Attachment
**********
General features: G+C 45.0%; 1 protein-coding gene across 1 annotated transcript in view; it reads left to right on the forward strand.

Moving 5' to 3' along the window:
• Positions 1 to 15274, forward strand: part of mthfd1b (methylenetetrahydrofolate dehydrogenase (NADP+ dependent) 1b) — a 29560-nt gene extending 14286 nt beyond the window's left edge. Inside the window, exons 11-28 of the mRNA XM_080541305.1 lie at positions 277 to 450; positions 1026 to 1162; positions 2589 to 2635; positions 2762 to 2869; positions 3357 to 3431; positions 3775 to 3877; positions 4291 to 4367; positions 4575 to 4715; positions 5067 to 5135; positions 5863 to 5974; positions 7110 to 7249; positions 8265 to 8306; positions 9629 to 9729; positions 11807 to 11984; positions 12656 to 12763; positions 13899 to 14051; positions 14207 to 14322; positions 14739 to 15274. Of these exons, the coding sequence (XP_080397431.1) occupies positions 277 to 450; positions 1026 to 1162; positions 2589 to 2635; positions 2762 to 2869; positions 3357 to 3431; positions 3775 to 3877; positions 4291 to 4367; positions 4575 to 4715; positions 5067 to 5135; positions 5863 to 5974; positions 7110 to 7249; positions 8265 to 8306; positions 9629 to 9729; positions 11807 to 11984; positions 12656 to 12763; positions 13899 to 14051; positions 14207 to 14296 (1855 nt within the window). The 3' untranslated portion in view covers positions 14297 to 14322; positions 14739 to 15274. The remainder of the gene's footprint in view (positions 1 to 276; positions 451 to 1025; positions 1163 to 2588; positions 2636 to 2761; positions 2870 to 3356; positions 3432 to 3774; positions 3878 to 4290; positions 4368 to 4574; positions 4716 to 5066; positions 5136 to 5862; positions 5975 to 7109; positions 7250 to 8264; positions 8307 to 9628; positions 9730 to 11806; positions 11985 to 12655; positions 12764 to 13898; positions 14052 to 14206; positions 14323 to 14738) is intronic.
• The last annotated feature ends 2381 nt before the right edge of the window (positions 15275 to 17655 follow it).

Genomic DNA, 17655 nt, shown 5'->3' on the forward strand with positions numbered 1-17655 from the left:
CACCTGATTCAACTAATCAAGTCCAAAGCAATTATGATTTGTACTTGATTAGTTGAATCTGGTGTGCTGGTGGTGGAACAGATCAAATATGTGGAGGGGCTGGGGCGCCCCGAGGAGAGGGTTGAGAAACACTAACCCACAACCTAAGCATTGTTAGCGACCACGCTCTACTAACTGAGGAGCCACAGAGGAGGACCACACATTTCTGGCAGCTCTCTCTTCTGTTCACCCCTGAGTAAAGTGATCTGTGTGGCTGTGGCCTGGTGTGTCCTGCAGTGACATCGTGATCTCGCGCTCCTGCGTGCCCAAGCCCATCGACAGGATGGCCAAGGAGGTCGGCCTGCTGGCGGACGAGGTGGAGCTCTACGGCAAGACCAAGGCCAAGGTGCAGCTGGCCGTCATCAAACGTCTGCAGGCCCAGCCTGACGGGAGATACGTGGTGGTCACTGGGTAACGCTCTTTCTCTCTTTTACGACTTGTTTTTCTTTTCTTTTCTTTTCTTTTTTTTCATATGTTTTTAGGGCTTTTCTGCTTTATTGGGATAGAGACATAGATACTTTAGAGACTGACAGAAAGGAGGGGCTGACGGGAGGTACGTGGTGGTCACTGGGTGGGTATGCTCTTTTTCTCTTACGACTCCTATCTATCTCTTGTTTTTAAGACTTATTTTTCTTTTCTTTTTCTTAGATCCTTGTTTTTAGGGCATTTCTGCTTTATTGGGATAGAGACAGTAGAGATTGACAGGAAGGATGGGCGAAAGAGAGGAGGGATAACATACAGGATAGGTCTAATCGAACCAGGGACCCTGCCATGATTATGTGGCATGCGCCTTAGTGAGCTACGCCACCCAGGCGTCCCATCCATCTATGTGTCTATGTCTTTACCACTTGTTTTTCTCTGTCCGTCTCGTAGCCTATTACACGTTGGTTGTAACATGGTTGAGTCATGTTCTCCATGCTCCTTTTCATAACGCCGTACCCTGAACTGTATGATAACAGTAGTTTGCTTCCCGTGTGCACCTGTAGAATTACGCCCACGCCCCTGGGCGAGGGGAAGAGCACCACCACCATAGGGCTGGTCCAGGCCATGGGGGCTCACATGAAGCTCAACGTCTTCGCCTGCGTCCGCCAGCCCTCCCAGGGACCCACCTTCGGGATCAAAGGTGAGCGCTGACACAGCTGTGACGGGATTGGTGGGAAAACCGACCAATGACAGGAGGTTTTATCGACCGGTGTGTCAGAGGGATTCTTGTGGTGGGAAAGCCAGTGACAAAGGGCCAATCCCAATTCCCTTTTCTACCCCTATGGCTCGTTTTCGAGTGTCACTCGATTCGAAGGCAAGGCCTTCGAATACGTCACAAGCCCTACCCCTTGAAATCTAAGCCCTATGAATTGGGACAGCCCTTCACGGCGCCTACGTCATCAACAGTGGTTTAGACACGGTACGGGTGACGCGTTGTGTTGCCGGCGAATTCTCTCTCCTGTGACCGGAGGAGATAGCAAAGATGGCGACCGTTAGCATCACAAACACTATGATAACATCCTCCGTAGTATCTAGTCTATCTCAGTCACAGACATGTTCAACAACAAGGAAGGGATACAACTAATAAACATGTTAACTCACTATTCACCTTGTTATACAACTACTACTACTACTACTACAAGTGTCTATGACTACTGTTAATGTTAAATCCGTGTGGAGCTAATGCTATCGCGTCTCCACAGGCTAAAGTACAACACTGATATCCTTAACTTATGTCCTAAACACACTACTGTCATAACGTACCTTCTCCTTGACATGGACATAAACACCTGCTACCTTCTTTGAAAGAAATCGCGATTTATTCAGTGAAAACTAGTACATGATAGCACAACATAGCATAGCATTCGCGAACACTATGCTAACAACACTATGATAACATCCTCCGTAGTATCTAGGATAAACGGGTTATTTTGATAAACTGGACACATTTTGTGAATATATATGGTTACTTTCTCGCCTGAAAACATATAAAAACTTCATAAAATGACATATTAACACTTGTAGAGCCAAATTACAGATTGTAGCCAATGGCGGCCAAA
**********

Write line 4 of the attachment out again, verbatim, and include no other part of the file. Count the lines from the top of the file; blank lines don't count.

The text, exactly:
• The last annotated feature ends 2381 nt before the right edge of the window (positions 15275 to 17655 follow it).